Thursday, October 18, 2007

Music Review: Nick Drake's Family Tree, Should I Be Listening To This?

Nick Drake’s posthumous recorded output now surpasses the number of albums he released while on this mortal coil. If the well has not been wrung dry, it’s at least close to being empty of everything except backwash; if any posthumous Drake album is released in the next few years, it most likely will be a duets album with Tupac Shakur.

Family Tree is the latest posthumous Drake release (as of this writing). The album consists primarily of lo-fi (though listenable) recordings from Drake’s parent’s home at Far Leys and recordings made by Drake while studying in France. A duet with Drake’s sister Gabrielle and two songs written and performed by his mother (it’s a family tree, get it?) round out the album. Although most of the songs have long been available on bootleg, this marks the first official release of this material.

It is doubtful that casual Nick Drake fans (if such a thing actually exists) will give this album repeated plays. Many of the tracks are short and unfinished, and the sound is far from perfect. This is, bottom line, an archival piece geared toward hardcore Drake fans. The irony of course is that most such fans have probably heard this material before.

However, this release does have some strengths; for example, it shows Drake at a very early stage in his musical development, before Five Leaves Left had not yet even been recorded. Although early versions of “Way To Blue” and “Day Is Done” from that album are not particularly enlightening, it is nice to hear these early versions, even if they are little more than rough sketches. Another strength of the album is that it reveals Drake’s musical influences at the time, ranging from a bunch of old dead dudes most people probably haven’t heard of (Jackson C. Frank, Blind Boy Fuller, and Robin Frederick), to a living dude who some people have heard of (Bert Jansch), to a living dude everyone has heard of (Bob Dylan). The foundation of the Nick Drake sound (gentle guitar, soft voice, natch) can be heard on this release.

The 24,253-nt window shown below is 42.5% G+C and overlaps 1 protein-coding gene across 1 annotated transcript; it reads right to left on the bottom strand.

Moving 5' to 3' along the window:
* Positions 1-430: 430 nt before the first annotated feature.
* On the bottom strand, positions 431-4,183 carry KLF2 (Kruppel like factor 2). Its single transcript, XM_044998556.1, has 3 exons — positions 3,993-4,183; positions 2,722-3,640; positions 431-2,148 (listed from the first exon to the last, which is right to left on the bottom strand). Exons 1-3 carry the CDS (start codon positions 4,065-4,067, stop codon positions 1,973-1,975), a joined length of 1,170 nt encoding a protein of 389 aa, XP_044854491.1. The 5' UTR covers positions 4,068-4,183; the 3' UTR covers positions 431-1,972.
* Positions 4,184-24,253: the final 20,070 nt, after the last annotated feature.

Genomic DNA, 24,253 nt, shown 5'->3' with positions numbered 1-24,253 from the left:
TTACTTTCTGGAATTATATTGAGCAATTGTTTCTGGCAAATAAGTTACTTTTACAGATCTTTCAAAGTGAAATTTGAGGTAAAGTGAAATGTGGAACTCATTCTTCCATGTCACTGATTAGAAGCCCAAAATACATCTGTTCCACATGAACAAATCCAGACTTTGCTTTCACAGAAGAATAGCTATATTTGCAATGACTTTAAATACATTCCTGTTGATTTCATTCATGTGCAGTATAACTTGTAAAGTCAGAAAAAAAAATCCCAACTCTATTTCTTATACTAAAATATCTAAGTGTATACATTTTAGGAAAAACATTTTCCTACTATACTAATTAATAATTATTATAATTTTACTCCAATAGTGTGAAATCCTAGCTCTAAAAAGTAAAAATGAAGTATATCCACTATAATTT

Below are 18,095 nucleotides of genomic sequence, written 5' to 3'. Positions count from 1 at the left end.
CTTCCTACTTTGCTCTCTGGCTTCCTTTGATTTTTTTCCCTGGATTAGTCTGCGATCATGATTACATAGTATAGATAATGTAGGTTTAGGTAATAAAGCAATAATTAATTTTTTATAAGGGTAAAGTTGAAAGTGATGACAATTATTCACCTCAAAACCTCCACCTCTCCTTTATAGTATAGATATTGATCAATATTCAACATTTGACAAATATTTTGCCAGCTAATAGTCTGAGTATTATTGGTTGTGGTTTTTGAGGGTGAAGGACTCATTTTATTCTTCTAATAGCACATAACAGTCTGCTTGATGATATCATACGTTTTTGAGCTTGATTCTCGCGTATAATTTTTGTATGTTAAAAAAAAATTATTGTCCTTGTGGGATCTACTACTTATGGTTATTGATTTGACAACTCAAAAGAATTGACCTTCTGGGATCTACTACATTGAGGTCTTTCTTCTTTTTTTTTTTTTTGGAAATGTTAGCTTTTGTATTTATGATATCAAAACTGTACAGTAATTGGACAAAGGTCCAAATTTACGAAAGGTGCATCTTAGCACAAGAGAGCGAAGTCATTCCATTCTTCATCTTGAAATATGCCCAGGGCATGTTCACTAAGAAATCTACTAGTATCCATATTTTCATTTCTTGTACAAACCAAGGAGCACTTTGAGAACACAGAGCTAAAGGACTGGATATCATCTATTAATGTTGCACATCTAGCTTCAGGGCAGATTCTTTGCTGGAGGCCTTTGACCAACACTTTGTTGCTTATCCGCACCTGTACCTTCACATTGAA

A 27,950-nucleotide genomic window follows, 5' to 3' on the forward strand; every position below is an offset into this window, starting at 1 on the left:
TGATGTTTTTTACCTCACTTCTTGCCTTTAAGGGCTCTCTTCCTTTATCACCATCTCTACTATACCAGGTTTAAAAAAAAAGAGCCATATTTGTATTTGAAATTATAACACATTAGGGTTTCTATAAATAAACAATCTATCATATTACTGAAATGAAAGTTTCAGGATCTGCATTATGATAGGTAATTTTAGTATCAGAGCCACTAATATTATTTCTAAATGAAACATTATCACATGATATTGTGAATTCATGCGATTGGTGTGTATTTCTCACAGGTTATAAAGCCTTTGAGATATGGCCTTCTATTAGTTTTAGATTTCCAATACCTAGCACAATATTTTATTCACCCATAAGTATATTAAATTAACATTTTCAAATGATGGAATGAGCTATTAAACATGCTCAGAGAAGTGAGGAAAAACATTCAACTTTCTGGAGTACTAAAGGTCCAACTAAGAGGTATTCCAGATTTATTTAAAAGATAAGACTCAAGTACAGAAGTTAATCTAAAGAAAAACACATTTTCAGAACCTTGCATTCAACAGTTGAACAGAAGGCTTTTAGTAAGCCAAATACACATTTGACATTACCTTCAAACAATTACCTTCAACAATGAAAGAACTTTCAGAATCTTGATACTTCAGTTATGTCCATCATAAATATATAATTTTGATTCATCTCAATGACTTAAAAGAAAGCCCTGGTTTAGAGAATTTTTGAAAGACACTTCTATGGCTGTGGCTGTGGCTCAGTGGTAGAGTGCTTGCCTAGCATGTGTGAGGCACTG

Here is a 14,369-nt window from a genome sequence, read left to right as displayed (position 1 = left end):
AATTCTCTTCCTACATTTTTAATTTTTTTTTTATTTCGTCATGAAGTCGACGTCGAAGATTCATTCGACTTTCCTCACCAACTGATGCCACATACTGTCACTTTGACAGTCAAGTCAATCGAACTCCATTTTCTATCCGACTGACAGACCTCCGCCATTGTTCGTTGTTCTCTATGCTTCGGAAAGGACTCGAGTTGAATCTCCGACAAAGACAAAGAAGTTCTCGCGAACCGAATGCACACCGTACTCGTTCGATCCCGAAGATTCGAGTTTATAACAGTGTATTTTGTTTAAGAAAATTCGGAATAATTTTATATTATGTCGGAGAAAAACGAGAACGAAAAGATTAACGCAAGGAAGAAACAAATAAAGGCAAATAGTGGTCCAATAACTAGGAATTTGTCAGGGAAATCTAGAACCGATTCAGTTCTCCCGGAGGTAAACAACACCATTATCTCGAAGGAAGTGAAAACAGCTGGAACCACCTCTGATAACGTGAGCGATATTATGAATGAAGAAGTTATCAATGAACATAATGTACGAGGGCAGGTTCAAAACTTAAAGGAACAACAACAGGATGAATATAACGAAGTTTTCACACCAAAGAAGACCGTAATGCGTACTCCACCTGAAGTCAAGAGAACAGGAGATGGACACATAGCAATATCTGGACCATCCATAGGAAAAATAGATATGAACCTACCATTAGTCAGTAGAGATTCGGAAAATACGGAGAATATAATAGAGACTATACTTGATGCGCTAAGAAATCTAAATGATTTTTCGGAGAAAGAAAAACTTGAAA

The version of folk standard and Joan Baez-abused “All My Trials” is the most striking performance included. Usually sung as an optimistic ode to liberation, Drake’s performance is quiet, reserved, and defeated. Coupled with Drake’s well documented mental issues and early death, the lyrics “all my trials Lord/will soon be over” take on a far more sinister meaning.

Nevertheless, there is something inherently “dirty” about listening to this release. The listener cannot help but feel a certain amount of guilt in hearing something that was clearly never meant to be heard by anyone outside Drake’s family circle (it’s also possible these recordings had an intended audience of only Drake). Of course, the musician’s tragic death at age 26 adds to this feeling. It’s extremely difficult to approach these songs from outside the context of the musician’s death. At times listening to this album feels like covertly reading a teenage girl’s diary (or blog or e-diary, or whatever kids do nowadays), staring at a woman’s cleavage from across the room, or slowly driving past a car crash.

The commercial release of this album sometimes also smacks of crass opportunism, at a time when Drake’s actual albums are in danger of being buried under an avalanche of mediocre posthumous releases. Drake’s sister Gabrielle even acknowledges as much in the liner notes, written as a letter to her brother: “But now, I am endorsing the publication of an album that I am not at all sure you would have sanctioned.” Like reading the previously released journals of Kurt Cobain, the listener cannot help but sometimes feel like an unwanted intruder when listening to this album. The broader question, which can either be a good one for debate or pure philosophical BS, is whether the general public has a “right” to hear such music. On the one hand, the Nick Drake estate has made the material available for purchase; any blame for whether this album “should” be released could fall squarely of the feet of the Nick Drake estate. On the other hand, many listeners will finish this album and probably feel a little guilty at having listened to it.

Hardcore Drake fans or those lovelorn, melancholy types who still haunt coffeehouses, mumble under their strumming guitars, and stare at their shoes will likely not be disappointed by this release. Those unfamiliar with Nick Drake should still start with Pink Moon and work their way backwards to Bryter Layter and Five Leaves Left. Regardless of how many posthumous Nick Drake releases hit the market, those three albums will remain Drake’s lasting legacy.

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